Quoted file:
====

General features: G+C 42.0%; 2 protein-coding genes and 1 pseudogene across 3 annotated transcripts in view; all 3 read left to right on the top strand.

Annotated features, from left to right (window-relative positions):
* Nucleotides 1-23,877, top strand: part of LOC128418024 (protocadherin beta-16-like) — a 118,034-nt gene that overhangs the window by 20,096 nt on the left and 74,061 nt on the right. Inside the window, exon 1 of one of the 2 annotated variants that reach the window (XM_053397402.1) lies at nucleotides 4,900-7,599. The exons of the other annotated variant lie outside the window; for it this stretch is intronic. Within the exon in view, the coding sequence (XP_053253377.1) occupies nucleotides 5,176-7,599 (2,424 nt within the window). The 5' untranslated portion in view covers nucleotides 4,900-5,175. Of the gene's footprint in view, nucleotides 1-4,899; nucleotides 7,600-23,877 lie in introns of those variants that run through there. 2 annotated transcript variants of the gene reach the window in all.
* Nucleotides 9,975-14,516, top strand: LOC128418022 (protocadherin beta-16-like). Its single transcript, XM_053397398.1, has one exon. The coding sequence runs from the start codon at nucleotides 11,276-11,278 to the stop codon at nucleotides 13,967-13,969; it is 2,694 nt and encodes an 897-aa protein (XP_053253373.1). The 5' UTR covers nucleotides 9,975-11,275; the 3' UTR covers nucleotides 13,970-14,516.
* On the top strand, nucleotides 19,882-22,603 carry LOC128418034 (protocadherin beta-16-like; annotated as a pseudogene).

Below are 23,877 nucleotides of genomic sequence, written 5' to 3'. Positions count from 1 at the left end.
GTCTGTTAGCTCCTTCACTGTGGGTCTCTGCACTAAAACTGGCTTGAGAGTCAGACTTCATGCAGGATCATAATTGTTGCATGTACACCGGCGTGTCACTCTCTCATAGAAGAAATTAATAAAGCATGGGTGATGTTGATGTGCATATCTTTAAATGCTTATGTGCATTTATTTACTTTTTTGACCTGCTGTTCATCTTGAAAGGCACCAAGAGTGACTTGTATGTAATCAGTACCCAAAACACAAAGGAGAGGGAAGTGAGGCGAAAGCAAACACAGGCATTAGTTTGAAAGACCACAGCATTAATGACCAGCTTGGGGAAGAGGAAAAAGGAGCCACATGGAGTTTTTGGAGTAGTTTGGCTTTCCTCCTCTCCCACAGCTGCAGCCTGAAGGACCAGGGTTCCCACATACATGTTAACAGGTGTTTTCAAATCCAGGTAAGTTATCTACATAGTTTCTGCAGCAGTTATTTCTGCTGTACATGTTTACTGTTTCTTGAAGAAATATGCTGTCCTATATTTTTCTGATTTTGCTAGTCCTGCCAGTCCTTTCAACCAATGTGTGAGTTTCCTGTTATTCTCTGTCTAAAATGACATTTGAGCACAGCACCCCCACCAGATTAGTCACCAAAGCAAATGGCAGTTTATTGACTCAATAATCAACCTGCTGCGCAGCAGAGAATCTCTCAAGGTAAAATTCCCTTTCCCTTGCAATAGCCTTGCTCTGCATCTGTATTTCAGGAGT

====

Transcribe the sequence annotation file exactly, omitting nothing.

General features: G+C 42.0%; 2 protein-coding genes and 1 pseudogene across 3 annotated transcripts in view; all 3 read left to right on the top strand.

Annotated features, from left to right (window-relative positions):
* Nucleotides 1-23,877, top strand: part of LOC128418024 (protocadherin beta-16-like) — a 118,034-nt gene that overhangs the window by 20,096 nt on the left and 74,061 nt on the right. Inside the window, exon 1 of one of the 2 annotated variants that reach the window (XM_053397402.1) lies at nucleotides 4,900-7,599. The exons of the other annotated variant lie outside the window; for it this stretch is intronic. Within the exon in view, the coding sequence (XP_053253377.1) occupies nucleotides 5,176-7,599 (2,424 nt within the window). The 5' untranslated portion in view covers nucleotides 4,900-5,175. Of the gene's footprint in view, nucleotides 1-4,899; nucleotides 7,600-23,877 lie in introns of those variants that run through there. 2 annotated transcript variants of the gene reach the window in all.
* Nucleotides 9,975-14,516, top strand: LOC128418022 (protocadherin beta-16-like). Its single transcript, XM_053397398.1, has one exon. The coding sequence runs from the start codon at nucleotides 11,276-11,278 to the stop codon at nucleotides 13,967-13,969; it is 2,694 nt and encodes an 897-aa protein (XP_053253373.1). The 5' UTR covers nucleotides 9,975-11,275; the 3' UTR covers nucleotides 13,970-14,516.
* On the top strand, nucleotides 19,882-22,603 carry LOC128418034 (protocadherin beta-16-like; annotated as a pseudogene).

Below are 23,877 nucleotides of genomic sequence, written 5' to 3'. Positions count from 1 at the left end.
GTCTGTTAGCTCCTTCACTGTGGGTCTCTGCACTAAAACTGGCTTGAGAGTCAGACTTCATGCAGGATCATAATTGTTGCATGTACACCGGCGTGTCACTCTCTCATAGAAGAAATTAATAAAGCATGGGTGATGTTGATGTGCATATCTTTAAATGCTTATGTGCATTTATTTACTTTTTTGACCTGCTGTTCATCTTGAAAGGCACCAAGAGTGACTTGTATGTAATCAGTACCCAAAACACAAAGGAGAGGGAAGTGAGGCGAAAGCAAACACAGGCATTAGTTTGAAAGACCACAGCATTAATGACCAGCTTGGGGAAGAGGAAAAAGGAGCCACATGGAGTTTTTGGAGTAGTTTGGCTTTCCTCCTCTCCCACAGCTGCAGCCTGAAGGACCAGGGTTCCCACATACATGTTAACAGGTGTTTTCAAATCCAGGTAAGTTATCTACATAGTTTCTGCAGCAGTTATTTCTGCTGTACATGTTTACTGTTTCTTGAAGAAATATGCTGTCCTATATTTTTCTGATTTTGCTAGTCCTGCCAGTCCTTTCAACCAATGTGTGAGTTTCCTGTTATTCTCTGTCTAAAATGACATTTGAGCACAGCACCCCCACCAGATTAGTCACCAAAGCAAATGGCAGTTTATTGACTCAATAATCAACCTGCTGCGCAGCAGAGAATCTCTCAAGGTAAAATTCCCTTTCCCTTGCAATAGCCTTGCTCTGCATCTGTATTTCAGGAGT